We have to plan out mental health. We have to propagate good mental health. We must allocate time for good mental health. We have to make mental health a lifestyle. Optimal mental health comes from: setting intentions, actively shifting self-defeating thoughts to empowering ones, positive self-talk and affirmations, inspirational social support, the practice of mindfulness, moderate exercise, staying hydrated, placing limits on social media and television, reading, valuing and practicing your culture, rest, nutrient-dense foods, and… hair care. Yes, hair care—especially for Black women.
The Condition of Our Hair Reflects the State of Our Lives
Our heads are the gateway for all thoughts, feelings, and behaviors. Our hair takes the prominent seat of being the highest point on our heads and therefore could hold command on the rest of our bodies. Hair is a litmus test for our moods. When we honor and respect our heads and our hair, we can feel our most powerful, creative, and beautiful. We know that our hair is intertwined with our self-concept, a major influencer of our mental health. To have excellent hair health and mental health, we must invest time and energy in ourselves. This concept is not recent but has quite ancient roots.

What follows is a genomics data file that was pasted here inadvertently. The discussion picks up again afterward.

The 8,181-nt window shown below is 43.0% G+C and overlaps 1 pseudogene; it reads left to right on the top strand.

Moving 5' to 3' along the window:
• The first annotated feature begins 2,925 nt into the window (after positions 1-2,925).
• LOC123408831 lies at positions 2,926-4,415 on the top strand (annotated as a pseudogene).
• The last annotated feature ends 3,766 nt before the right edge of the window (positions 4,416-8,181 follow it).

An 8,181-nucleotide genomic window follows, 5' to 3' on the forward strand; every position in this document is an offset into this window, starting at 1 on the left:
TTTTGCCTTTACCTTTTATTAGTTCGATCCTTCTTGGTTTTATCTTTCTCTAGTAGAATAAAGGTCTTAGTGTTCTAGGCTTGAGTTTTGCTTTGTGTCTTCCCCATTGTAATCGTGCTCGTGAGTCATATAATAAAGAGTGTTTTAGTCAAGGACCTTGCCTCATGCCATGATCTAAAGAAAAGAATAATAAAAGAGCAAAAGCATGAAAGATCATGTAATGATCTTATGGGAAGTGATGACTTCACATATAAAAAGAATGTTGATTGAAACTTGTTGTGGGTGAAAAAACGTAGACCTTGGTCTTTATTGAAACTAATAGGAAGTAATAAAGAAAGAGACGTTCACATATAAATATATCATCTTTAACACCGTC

In traditional African societies, groups of women would gather to address each other’s emotional needs during the hair care process. Rituals—the way we prepare our minds, bodies, and spirits to receive deeper support—are often embedded in how we care for our hair.
During this pandemic, I recognized that my emotional energy was consumed by responding to all of the requests for help and I had started to neglect my own self-care and hair care needs. Luckily, I was invited to incorporate My Black is Beautiful Blue Ginger collection into my mental health rituals. Now, each wash day, I set an intention, focusing on what I need to clarify in my life or identifying areas of improved balance.
I take mindful moments while using the MBIB Blue Ginger Clarifying Shampoo to remove the impurities that build upon my head, and then savor the balance that is offered by MBIB Blue Ginger Balancing Conditioner to protect my crown from the chaos of my environment. I measure my breath; I close my eyes to visualize the stressors leaving my body through my hair and going down the drain with the rinse of the shampoo. I associate each dollop of conditioner as a force field around my dome, pulverizing the internalization of any “-ism” sent my way. It doesn’t end there… to stay cool, calm, and collected throughout the week, I have incorporated the MBIB Blue Ginger Calming Scalp & Hair Lotion and tingling Blue Ginger Cooling Scalp Serum. I take deep inhales through my nose and exhales through my mouth, finding pleasure in the scents of my products and releasing the tensions that have built up in my body due to persistent stress. This makes me feel better.
I urge other women to make hair care an activity that involves taking extra time out of their day to care for their mental, emotional, and physical well-being. It’s never too late to support yourself. Whether that’s investing in mental health care or finding products that nourish our locks and life, we all deserve care and healing through our hair, and throughout our life.
1 NCBI, 2013
2 AAP News & Journals, 2019
3 The Washington Post, 2020